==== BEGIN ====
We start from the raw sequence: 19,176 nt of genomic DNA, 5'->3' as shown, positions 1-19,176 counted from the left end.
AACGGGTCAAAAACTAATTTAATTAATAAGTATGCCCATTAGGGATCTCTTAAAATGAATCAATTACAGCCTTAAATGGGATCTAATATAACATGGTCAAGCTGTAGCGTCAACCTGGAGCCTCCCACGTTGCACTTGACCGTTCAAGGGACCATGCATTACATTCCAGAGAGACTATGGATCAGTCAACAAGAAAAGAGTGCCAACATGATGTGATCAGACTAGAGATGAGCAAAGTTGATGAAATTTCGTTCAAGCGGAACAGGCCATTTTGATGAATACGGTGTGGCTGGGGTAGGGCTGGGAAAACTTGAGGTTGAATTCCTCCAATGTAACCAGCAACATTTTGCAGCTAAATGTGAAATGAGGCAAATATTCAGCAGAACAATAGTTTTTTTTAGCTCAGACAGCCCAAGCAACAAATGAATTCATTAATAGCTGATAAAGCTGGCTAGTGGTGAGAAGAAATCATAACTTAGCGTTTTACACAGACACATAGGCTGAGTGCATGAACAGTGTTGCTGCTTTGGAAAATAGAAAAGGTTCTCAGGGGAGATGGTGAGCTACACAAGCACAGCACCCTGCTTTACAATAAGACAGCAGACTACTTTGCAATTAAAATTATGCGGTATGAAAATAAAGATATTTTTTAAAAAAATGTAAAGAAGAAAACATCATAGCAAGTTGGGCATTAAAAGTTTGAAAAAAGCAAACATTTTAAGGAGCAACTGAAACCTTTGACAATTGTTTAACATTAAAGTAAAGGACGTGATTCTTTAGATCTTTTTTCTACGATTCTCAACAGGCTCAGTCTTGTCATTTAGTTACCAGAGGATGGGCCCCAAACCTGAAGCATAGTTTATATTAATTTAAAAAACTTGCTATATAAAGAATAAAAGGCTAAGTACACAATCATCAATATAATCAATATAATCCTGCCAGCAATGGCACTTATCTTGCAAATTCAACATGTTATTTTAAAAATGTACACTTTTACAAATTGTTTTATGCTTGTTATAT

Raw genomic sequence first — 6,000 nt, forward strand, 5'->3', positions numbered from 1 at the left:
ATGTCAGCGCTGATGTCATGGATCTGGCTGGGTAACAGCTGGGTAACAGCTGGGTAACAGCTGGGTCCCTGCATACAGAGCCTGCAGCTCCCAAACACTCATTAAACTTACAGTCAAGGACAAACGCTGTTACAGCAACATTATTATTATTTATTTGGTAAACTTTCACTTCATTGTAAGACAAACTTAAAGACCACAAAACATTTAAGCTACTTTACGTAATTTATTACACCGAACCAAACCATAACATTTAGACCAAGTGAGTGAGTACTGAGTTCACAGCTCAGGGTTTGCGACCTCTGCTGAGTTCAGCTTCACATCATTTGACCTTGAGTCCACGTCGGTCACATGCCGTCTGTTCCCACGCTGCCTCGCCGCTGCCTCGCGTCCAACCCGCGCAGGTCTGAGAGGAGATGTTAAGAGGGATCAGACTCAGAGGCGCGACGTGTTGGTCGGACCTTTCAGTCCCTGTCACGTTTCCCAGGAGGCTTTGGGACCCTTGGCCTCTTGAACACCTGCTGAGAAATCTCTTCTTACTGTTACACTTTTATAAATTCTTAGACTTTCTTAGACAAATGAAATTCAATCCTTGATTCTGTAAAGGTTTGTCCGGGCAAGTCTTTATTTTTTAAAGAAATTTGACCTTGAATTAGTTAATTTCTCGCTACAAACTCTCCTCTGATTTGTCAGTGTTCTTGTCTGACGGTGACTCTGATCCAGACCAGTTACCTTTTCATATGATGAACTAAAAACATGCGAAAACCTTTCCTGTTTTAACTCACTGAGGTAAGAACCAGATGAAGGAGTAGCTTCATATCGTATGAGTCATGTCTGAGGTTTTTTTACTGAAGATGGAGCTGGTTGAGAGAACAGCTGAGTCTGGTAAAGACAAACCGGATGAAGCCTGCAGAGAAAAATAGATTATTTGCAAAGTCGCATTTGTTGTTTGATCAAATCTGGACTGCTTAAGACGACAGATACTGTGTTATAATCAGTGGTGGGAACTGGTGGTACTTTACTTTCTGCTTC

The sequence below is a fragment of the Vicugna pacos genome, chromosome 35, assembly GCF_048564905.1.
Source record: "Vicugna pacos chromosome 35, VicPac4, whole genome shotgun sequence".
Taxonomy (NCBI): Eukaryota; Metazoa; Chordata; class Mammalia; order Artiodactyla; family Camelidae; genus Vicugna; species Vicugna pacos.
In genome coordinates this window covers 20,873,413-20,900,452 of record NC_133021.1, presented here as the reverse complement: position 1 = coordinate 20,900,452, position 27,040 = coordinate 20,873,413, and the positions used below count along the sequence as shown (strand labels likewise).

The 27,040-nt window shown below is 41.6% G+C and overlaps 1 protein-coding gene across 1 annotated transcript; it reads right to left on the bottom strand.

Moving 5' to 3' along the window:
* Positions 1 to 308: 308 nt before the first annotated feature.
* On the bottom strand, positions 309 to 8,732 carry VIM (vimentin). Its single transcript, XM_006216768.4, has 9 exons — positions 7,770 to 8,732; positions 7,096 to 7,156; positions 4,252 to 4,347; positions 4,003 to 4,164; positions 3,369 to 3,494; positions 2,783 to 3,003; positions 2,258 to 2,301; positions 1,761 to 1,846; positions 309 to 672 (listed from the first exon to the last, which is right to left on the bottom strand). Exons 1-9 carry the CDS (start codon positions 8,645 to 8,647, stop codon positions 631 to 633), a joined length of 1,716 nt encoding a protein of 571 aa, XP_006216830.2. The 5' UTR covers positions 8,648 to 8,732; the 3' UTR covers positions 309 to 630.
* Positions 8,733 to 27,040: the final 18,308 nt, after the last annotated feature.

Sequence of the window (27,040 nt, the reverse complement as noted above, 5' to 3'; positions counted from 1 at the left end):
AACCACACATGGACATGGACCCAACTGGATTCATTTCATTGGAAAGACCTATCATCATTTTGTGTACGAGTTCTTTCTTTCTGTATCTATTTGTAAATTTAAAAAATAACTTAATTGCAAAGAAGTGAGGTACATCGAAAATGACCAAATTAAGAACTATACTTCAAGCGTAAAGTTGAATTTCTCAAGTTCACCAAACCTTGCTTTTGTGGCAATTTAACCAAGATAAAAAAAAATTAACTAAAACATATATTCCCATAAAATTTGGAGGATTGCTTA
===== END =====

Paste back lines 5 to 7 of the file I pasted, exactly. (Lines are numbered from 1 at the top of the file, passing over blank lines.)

The sequence below is a fragment of the Vicugna pacos genome, chromosome 35, assembly GCF_048564905.1.
Source record: "Vicugna pacos chromosome 35, VicPac4, whole genome shotgun sequence".
Taxonomy (NCBI): Eukaryota; Metazoa; Chordata; class Mammalia; order Artiodactyla; family Camelidae; genus Vicugna; species Vicugna pacos.